So that brings me to the last two games in line for this post, the Camarilla Club of World of Darkness, and EVE Online. In these two games players are given not only significant control over character creation, but over the worlds themselves, which is a major departure from the rest of the games discussed in this post. In both Cam Club and EVE Online, all players exist in a single, continuous space.*** When you log into EVE Online there may be 20,000 other players online, on that same server, as you. In Camarilla Club every game venue is ultimately managed on an international scale by the Master Storyteller, and there are certain character attributes that require global approval to play. In both of these games, every single player not only exists, but can potentially have enormous impact on the world itself, whether you are aware of it (both in and out of character) or not.
In Camarilla Club, one of the major themes throughout the game itself is the perception and manipulation of reality. A savvy player could potentially even rewrite history, with his or her personal character narrative pitted against that of the entire community (to an extent). Storytellers have veto power for the sake of game balance, but there are many avenues for a clever player to explore. Currency is transferable and tradeable, and it is possible to orchestrate hits on other player characters, though much of the in-game political structure discourages that kind of behavior.
EVE Online has even achieved a certain degree of notoriety in this respect. Because of the freedom and influence upon the world that players are allowed in EVE, behaviors generally considered “griefing” in other games are not disciplined in EVE. Players can engage in piracy, espionage, protection racketeering, and ransom without interference from Crowd Control Productions (CCP), the game’s developer and publisher. One of EVE’s most infamous incidents occurred in 2005 (an eternity ago, here on the internets) when a group known as the Guiding Hand Social Club assassinated the CEO of Ubiqua Seraph, one of the most powerful corporations in EVE at the time. The hit was a contracted job, and it took the members of GH-SC ten months to infiltrate Ubiqua Seraph and execute their plan. When the dust settled they had made off with ~$30 billion in ISK (EVE’s currency), and because EVE allows in-game currency to be purchased with real-world money, we can put a real-world number on that. GH-SC’s spoils were worth ~16,500 US dollars. For perspective, that is about $1000 more than the annual salary I earned as a graduate student.
Interestingly, in 2006 CCP bought White Wolf, which publishes World of Darkness. I don’t particularly find it surprising that the company that produced EVE Online would take interest in White Wolf’s products, such as Cam Club, because there seems to be a fairly striking similarity of vision behind their approach to game worlds. The World of Darkness products span a much greater range than just The Camarilla Club, but that concept of a single, unique game world in which each and every player must coexist is a fairly powerful idea.
EVE Online and Camarilla differ from Baldur’s Gate and WoW in how the developers allow the player characters to shape the world. In BG and WoW, player characters have specific storylines available for them to explore and their place in the world is almost entirely predetermined. The parameters of existence for player characters in those games are well defined. In EVE Online and Cam Club a player character’s existence is less prescribed. Players potentially have wider influence, but they also shoulder greater risks. In Camarilla your character can potentially become someone of extreme influence, but your character can also be permanently killed. In EVE player corporations and alliances may control immense tracts of the game world in a way that is impossible in WoW, however your assets can be stolen and redistributed with no recourse for their return, beyond you re-earning them in-game.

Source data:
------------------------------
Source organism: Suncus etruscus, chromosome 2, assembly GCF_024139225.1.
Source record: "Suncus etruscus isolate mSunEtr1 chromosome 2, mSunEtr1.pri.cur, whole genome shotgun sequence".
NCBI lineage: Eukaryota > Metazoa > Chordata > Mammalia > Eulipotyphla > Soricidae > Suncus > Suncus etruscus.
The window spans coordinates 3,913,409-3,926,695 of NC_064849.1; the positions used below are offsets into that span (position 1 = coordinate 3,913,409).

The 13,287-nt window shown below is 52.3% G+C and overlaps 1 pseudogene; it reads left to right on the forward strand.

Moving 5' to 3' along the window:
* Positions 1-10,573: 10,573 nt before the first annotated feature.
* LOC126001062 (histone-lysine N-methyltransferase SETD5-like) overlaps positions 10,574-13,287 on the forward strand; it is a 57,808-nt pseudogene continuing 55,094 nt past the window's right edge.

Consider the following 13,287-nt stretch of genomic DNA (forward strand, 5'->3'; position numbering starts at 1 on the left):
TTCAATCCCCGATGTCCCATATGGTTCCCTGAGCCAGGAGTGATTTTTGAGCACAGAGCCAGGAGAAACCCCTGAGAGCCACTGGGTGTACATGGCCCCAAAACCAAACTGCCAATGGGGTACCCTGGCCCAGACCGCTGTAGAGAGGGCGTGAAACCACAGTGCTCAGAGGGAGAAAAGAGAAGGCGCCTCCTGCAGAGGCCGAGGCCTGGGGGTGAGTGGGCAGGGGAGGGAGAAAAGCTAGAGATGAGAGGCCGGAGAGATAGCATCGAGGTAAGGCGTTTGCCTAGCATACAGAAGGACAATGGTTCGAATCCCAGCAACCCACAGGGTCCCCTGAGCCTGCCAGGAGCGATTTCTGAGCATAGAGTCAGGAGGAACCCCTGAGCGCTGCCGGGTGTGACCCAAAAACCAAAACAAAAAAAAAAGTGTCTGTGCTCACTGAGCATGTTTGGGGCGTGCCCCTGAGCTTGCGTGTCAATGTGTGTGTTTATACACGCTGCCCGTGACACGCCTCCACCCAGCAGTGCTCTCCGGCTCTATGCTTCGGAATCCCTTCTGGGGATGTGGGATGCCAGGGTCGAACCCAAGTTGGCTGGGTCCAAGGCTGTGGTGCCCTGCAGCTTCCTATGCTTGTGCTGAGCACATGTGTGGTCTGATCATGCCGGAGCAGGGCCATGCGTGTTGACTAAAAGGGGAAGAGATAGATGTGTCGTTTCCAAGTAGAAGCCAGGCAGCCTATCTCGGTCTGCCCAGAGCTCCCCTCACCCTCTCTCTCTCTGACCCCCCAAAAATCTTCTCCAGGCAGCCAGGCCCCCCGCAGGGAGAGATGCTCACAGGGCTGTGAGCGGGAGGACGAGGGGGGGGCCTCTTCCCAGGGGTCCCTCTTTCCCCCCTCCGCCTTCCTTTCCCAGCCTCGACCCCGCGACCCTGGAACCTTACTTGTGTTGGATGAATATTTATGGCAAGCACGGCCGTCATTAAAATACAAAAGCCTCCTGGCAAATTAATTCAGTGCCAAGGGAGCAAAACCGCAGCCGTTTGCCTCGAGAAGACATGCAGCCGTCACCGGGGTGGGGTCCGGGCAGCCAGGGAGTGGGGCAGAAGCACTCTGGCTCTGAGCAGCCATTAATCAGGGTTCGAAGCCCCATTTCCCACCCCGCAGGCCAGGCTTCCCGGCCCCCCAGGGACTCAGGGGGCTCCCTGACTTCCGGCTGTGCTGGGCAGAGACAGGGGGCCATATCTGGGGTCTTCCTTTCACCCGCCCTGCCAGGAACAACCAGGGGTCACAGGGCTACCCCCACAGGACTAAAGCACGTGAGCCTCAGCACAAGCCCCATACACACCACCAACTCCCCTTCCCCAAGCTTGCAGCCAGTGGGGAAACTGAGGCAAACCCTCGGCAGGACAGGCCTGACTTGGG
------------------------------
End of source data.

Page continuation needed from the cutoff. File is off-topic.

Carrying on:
Both of these approaches have their drawbacks. For something like Camarilla and EVE Online, obvious drawbacks are the fact that months to years of your hard work can easily blow up in your face. For WoW and Baldur’s Gate, you never truly have any autonomy over your character’s place in the world. Player control versus narrator control is the balancing act here, and all these games strike that balance in different places. Though my character lacks true autonomy in WoW, WoW is also fairly non-committal and friendly to the casual player, and Baldur’s Gate (being a single-player game) is even more so. EVE Online is not, nor is Camarilla, and both require tremendous investments of time and energy in order to see any major dividends from the game. That’s not to say that no one plays these games casually, people do, just as there are people who play WoW very seriously. But the games aren’t necessarily designed with those players in mind to the same extent that games like WoW, and single-player games like Baldur’s Gate, are. Developers are certainly aware of this trade-off too. The more forgiving gameplay market is far more lucrative than the more dangerous market, as subscription rates between WoW and EVE Online will tell you. WoW currently stands at ~13,000,000 subscribers worldwide, whereas EVE Online is ~340,000. WoW has over 38 times the subscribers as EVE.
And in my next post, I’ll be examining this in the context of the evolution of the player character’s role in WoW.
*Shortly after losing this license, ICE went bankrupt, and was later bought out by Aurigus Aldebaron LLC. Fun times!
**Characters such as Commander Shepard and Chell stretch these boundaries somewhat, but that is a subject for a different blog.
***EVE Online actually employes two servers, one for China, and one for everywhere else.